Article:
The project provided detailed 3D hydro-thermal modeling to track the Indian Point Energy Center (IPEC) Nuclear Power Plant once-through-cooling thermal discharge in the Hudson River as part of a larger assessment of the IPEC impacts on the river. The modelling effort was verified using observations from 60 thermistor strings, salinity gauges and current meters deployed over several years in the Hudson River. The study evaluated various intake and discharge configurations to assess the potential for reduction of the thermal signature of the thermal plume in the receiving waters of the river on behalf of the legal group support the power plant’s re-permitting effort. In addition, a mixing zone and zone of influence for the intakes analyses were performed. Results were reviewed by regulatory authorities including the NYSDEC, USEPA, NMFS and NGOs including the Hudson River Keepers.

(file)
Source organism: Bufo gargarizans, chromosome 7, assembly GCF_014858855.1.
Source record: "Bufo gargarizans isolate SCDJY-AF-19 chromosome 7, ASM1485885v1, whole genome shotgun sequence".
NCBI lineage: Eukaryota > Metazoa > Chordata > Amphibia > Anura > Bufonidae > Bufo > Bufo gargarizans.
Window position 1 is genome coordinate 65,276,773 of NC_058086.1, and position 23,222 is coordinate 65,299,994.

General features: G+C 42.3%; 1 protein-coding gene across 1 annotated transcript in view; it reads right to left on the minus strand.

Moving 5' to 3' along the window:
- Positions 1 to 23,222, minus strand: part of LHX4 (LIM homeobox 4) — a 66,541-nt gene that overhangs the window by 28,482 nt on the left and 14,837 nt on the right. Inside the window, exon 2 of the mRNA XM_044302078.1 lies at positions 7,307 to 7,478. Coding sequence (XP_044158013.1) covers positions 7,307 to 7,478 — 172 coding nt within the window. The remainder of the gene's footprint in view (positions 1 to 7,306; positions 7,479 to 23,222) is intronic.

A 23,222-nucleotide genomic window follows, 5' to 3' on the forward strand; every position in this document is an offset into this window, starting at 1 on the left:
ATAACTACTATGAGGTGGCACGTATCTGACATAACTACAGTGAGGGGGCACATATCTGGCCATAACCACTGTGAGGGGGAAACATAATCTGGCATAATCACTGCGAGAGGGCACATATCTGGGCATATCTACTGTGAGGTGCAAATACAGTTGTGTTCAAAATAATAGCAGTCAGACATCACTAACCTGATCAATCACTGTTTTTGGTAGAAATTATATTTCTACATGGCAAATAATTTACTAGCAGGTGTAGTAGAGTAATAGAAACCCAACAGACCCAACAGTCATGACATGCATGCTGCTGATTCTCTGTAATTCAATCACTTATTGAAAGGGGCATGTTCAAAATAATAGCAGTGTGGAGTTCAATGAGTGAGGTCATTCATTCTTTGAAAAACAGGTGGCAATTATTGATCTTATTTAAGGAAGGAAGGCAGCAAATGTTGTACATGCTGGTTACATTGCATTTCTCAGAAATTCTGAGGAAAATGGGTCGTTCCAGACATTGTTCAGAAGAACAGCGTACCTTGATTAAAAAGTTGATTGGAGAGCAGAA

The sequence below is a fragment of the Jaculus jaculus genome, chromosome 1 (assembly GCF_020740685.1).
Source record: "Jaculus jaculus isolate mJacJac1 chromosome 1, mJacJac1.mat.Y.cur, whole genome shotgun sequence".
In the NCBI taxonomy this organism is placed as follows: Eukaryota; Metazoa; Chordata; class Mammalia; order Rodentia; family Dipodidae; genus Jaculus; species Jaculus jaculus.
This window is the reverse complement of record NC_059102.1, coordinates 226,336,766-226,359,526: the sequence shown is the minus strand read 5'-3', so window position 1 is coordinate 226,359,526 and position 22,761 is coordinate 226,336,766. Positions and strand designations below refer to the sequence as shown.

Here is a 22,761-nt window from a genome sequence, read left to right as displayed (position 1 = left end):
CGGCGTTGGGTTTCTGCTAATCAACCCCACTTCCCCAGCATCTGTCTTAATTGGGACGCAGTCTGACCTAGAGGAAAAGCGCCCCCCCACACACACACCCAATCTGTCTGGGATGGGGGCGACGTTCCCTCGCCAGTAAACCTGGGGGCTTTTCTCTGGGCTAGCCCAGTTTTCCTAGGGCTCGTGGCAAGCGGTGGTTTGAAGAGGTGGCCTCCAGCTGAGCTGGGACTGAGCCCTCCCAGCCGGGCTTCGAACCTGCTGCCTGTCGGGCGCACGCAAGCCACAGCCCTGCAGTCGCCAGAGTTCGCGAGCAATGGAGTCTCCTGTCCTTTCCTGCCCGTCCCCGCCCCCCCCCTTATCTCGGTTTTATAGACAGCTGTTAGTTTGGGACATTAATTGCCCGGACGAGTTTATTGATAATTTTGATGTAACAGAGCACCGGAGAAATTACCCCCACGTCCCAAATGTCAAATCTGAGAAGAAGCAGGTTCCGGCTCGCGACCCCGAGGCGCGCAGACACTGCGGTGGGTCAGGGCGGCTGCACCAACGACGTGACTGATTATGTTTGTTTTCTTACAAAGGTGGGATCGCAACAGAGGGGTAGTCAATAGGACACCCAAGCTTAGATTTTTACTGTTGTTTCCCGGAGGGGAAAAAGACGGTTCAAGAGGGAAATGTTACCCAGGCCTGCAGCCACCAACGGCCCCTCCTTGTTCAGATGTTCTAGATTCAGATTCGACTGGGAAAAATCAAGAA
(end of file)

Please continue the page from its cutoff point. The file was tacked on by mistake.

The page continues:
A modeling study was performed to assess the relative potential impacts of the Fall River Waste Water Treatment Facility (WWTF) and the City of Taunton WWTF nutrient loading on the lower Taunton River. Based on a pervious field assessment of the nutrient concentrations in the Taunton River and Mt. Hope Bay performed by the University of Massachusetts, Dartmouth the EPA found that concentrations of total nitrogen (TN), in the lower Taunton River area were above a critical threshold (0.45 mg/L) and requested that steps be taken to reduce concentrations in the river to levels below this threshold by reducing nutrient discharge concentrations.
A previously calibrated and validated hydrodynamics and transport model application of the bay/river system was used for circulation. The hydrodynamic and thermal assessment model was originally used to assess the impacts of the Brayton Point power station thermal effluent on the bay in terms of thermal stratification on the dissolved oxygen (DO) concentrations in the bottom waters of Mount Hope Bay for review by USEPA, MassDEP and RIDEM scientists and regulators. The study was then performed to assess the influence of the WWTFs nutrient loading, primarily total nitrogen (TN), on concentrations in the river and bay.